SAN FRANCISCO - Google Inc. stepped up its efforts Wednesday to win over online music fans by launching a streaming music service that competes with services like Pandora and Spotify.
Calling it "radio without rules," Google said its "All Access" service would let users choose from millions of tracks and provide recommended songs and playlists for $9.99 a month.
With the announcement on the opening day of Google's annual I/O software conference, the Mountain View company moved ahead of rivals Apple Inc. and Amazon.com Inc., which are reported to be working on similar subscription music services. All three companies sell digital music online, but have not offered subscription streaming services.
The streaming-music market is growing, according to the research firm eMarketer, which reported that more than 96 million people are expected to stream music from digital devices weekly in the United States this year.
Google also announced some new features for several of its other products as well as a new stand-alone messaging service to compete with upstarts like WhatsApp and Line. Perhaps the most dramatic is an expansion of the voice-activated Google Now service, which provides spoken answers to questions on both mobile gadgets and desktop computers using the Chrome operating system.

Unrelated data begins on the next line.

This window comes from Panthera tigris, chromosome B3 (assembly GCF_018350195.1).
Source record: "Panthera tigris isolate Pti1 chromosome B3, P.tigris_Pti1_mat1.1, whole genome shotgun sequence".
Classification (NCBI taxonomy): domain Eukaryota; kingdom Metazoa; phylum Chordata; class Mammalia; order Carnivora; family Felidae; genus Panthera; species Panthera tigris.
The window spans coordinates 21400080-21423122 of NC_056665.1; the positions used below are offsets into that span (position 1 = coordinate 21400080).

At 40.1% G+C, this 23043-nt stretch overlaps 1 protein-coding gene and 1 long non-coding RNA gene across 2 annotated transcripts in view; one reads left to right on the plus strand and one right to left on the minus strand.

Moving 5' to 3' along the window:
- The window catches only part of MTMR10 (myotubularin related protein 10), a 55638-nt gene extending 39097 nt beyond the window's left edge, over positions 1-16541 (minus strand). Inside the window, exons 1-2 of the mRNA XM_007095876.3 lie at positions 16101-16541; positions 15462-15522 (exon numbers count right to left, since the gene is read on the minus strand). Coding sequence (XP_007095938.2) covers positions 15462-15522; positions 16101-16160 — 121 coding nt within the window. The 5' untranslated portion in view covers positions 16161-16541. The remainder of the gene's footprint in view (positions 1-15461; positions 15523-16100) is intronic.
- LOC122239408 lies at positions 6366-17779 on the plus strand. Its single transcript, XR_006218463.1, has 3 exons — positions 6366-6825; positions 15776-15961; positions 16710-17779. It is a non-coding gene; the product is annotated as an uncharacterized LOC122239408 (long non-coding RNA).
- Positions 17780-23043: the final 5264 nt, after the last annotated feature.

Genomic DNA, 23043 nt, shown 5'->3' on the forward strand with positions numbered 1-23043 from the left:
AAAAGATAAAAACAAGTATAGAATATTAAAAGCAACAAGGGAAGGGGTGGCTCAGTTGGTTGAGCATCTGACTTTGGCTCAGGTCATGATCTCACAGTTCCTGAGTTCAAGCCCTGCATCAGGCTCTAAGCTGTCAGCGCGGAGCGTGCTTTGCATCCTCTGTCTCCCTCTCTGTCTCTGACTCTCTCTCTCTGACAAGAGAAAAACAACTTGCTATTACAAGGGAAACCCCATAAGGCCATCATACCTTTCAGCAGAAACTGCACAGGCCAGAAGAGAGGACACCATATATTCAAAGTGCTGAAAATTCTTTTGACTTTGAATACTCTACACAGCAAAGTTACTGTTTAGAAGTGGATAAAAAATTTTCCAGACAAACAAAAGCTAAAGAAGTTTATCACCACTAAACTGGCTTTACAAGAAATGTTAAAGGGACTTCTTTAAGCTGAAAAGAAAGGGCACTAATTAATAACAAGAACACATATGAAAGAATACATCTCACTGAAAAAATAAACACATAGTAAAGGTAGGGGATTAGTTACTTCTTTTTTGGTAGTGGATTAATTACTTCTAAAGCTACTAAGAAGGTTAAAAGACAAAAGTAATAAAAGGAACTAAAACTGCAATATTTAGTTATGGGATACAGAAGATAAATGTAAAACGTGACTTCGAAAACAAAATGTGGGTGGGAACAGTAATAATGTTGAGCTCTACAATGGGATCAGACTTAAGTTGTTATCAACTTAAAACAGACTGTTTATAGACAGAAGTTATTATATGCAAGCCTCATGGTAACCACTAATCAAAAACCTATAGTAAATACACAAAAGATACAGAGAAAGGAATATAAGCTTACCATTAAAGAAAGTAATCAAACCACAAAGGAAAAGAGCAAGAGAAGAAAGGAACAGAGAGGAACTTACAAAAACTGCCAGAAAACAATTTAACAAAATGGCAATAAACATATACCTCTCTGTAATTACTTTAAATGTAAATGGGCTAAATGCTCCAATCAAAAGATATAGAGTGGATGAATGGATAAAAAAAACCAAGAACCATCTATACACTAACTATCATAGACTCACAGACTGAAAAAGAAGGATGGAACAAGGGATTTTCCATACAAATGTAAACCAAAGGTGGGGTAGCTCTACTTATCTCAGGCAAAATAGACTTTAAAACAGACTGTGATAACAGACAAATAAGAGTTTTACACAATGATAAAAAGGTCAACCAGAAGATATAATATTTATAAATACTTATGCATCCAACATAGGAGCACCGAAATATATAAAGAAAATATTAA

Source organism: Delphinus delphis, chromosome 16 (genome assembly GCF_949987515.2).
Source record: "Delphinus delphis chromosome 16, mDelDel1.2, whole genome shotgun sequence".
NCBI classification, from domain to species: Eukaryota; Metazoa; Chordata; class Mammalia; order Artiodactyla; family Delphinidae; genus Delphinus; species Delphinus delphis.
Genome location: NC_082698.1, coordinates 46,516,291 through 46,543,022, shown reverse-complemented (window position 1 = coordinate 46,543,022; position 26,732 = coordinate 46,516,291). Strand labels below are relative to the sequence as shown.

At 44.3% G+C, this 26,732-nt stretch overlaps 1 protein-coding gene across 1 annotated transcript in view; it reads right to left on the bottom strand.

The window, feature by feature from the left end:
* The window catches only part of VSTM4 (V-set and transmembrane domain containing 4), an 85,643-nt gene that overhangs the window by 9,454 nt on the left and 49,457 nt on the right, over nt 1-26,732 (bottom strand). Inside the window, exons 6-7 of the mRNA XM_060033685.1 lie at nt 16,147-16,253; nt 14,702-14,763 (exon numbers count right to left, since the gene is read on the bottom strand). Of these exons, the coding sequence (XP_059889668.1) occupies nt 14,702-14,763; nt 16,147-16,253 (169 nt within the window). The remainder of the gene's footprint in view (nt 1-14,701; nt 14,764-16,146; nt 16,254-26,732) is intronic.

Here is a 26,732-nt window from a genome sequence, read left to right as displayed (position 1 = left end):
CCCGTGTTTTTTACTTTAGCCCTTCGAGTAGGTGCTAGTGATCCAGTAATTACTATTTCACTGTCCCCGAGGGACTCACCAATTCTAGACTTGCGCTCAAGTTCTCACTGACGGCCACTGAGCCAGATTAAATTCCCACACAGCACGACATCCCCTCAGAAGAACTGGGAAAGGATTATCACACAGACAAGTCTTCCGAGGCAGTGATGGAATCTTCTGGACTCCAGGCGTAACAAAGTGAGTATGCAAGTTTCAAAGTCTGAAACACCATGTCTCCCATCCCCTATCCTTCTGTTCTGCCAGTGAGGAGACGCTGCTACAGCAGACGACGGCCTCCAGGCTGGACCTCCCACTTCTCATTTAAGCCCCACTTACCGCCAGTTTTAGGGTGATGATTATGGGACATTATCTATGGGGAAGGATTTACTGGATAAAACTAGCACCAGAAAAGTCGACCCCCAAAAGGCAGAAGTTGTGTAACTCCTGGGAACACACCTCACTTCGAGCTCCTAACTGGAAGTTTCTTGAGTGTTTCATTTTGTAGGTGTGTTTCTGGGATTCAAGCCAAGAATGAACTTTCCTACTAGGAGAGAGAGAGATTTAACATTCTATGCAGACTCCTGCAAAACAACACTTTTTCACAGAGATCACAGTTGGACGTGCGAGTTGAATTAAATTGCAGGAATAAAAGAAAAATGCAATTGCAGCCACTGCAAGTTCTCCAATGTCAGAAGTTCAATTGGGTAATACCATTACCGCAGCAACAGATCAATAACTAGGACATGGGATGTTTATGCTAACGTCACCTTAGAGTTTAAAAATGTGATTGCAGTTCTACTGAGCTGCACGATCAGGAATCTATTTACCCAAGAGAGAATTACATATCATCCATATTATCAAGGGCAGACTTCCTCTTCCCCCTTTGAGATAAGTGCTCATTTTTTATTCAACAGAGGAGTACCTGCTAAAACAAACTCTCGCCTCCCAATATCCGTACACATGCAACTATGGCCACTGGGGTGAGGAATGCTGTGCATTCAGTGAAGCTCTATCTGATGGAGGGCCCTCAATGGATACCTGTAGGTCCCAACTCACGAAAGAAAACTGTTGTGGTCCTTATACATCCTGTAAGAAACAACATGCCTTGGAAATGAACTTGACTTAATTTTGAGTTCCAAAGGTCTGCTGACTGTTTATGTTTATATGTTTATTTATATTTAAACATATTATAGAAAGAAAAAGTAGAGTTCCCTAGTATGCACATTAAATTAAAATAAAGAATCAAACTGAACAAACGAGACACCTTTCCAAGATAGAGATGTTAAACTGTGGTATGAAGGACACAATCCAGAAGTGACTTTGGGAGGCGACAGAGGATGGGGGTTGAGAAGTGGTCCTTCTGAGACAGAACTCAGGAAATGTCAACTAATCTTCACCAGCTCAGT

The company's struggling social networking service, Google Plus, is also getting a face-lift with a display that shows posts in multiple columns and provides more information on topics that users post about. It also will have tools that automatically sort photos and even combine them into new images after filtering out blurred images, bad lighting, and other problems.
The lengthy keynote presentation otherwise focused on a variety of new programming tools for software developers who want to build games, apps, and other services on Google's Android and Chrome operating systems. Android is the world's most widely used smartphone operating system, while Chrome has become the world's most popular browser, senior vice president Sundar Pichai told an audience of 6,000 programmers, analysts, and tech journalists.